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Feds Charge Mink Saviors with “Eco-Terrorism” – Can Face 10 Years in Prison and a $250 000 Fine

Feds Charge Mink Saviors with “Eco-Terrorism” – Can Face 10 Years in Prison and a $250 000 Fine

by P. H. MadoreJuly 25, 2015

Courtesy of Popular Resistance

A pair of animal rights activists has been indicted by federal authorities on charges of terrorism for freeing many thousands of minks nationwide. The minks were slated to be killed for their fur, a practice that activists around the globe condemn. The defendants were charged under the Conspiracy to Violate the Animal Enterprise Terrorism Act and could face 10 years in prison and a $250 000 fine.

According to prosecutors, Joseph Buddenberg and Nicole Kissane funded cross-country animal liberation trips by selling things on eBay and Amazon. The government alleges that they transacted strictly in cash and avoided the use of cell phones or the Internet while active. They used unspecified “encrypted” e-mail, which if they are guilty could be helpful in limiting evidence. These tactics are known as “security culture” to groups such as the Animal Liberation Front.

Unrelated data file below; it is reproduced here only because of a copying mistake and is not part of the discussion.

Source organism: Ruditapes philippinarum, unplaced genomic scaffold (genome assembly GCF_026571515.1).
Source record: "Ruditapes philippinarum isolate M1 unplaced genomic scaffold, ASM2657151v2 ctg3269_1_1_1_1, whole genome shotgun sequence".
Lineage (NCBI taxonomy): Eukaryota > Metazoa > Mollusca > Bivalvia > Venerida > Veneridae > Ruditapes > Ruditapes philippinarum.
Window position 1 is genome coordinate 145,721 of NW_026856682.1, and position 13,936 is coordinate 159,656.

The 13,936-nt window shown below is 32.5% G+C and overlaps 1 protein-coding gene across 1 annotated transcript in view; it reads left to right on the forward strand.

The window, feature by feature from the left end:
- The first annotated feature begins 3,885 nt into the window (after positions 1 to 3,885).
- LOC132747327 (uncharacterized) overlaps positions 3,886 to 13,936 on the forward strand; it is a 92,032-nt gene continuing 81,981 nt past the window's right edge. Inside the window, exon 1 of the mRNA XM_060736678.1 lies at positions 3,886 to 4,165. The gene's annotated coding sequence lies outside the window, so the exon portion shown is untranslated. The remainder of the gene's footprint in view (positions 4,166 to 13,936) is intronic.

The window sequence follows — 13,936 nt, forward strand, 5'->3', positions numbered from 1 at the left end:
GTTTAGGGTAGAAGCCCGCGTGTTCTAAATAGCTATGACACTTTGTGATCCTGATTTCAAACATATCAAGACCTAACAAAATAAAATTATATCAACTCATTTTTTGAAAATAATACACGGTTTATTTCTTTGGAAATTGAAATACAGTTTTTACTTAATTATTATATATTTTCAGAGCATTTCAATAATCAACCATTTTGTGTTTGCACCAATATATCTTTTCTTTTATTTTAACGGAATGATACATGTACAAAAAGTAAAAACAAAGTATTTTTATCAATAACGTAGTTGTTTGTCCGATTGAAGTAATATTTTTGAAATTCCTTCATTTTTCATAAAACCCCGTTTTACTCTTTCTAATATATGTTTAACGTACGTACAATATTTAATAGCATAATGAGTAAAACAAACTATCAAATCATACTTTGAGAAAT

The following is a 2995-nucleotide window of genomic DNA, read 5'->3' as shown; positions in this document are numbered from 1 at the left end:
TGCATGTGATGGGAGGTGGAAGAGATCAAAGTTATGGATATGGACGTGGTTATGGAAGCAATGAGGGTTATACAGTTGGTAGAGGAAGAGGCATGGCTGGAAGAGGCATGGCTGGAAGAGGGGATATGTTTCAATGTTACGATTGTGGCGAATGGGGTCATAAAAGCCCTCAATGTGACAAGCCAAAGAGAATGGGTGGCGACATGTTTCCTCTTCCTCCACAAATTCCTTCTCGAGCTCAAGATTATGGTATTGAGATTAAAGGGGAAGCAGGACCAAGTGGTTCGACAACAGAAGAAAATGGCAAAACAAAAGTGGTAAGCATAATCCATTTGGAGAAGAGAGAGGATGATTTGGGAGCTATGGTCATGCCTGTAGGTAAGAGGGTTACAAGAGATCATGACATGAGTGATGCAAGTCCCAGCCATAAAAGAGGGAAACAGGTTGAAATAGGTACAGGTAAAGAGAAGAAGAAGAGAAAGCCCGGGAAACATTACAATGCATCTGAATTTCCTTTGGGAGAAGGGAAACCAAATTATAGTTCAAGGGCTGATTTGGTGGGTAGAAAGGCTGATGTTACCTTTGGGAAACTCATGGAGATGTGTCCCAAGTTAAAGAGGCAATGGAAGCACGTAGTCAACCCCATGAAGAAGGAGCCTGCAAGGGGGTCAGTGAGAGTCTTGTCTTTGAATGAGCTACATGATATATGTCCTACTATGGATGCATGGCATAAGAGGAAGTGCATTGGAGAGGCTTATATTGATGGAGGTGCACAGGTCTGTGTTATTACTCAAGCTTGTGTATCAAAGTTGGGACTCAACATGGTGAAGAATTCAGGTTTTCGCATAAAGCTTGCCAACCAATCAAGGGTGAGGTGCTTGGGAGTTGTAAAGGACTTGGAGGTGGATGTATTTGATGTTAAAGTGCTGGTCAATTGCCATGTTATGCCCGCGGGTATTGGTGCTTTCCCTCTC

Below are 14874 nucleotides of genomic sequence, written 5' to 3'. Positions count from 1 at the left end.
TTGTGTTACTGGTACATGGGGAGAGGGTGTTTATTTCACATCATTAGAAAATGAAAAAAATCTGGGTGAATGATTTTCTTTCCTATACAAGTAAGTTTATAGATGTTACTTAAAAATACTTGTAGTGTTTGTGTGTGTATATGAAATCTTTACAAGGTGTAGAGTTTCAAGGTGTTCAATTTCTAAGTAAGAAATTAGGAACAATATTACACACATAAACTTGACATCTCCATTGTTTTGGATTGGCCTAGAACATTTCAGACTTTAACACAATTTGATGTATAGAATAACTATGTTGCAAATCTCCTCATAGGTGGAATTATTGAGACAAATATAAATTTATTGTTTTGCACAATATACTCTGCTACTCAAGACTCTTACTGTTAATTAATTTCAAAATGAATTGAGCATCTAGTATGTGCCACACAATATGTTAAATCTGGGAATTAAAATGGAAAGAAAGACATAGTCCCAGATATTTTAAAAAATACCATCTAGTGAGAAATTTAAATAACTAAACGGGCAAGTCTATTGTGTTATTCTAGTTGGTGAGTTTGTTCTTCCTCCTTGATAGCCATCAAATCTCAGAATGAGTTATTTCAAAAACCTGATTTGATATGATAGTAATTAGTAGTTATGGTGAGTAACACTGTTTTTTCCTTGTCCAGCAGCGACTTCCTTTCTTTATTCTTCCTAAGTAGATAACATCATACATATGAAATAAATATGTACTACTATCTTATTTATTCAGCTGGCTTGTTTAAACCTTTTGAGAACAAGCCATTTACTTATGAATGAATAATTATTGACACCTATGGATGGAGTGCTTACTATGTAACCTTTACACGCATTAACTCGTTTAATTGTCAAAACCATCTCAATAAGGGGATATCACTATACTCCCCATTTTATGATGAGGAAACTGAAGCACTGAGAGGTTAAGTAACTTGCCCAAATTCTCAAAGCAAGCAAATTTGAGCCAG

Much of the evidence expressed in the federal indictment centers around the procurement of money and then circumstantially ties it to the alleged activities of the “animal rights extremists.” Technologists will get a chuckle out of the 2015 usage of the term “internet computers” in the indictment, which reads in part:

On or about December 18, 2013, defendant [Nicole] KISSANE possessed multiple maps of various states, written material associated with the targeting and destruction of the fur industry, multiple cell phones, handwritten lists of fur farms and other animal enterprise, latex gloves, super glue, disposable gloves, heat resistant gloves, a knife, headlamps, a walkie-talkie set, and encrypted computers and USB drives.

On conviction, Kissane and Buddenberg could face up to 10 years in federal prison and a quarter million dollars in fines. A cursory search for communiques that may be linked to the activists the federal government is looking for (which may not be these two) yielded this statement from December 2012, in which the actors said:

The fur industry will be quick to respond to this beautiful act of compassion with baseless cookie-cutter form responses, in an attempt to discredit our actions and divert attention away from their sadistic industry.

Images from Shutterstock and Popular Resistance.

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  • Andrew Beveridge


    • P. H. Madore

      The author is American. 😀

      • Geekoid

        Still doesn’t make it right :-{)

  • Smitch

    If I would have caught them on my farm…two shots center mass and one to the head! DEAD Trespassers!

    • davidhollenshead

      If someone trespassed you would shoot them ?!? Your posting is very sick.

      • Smitch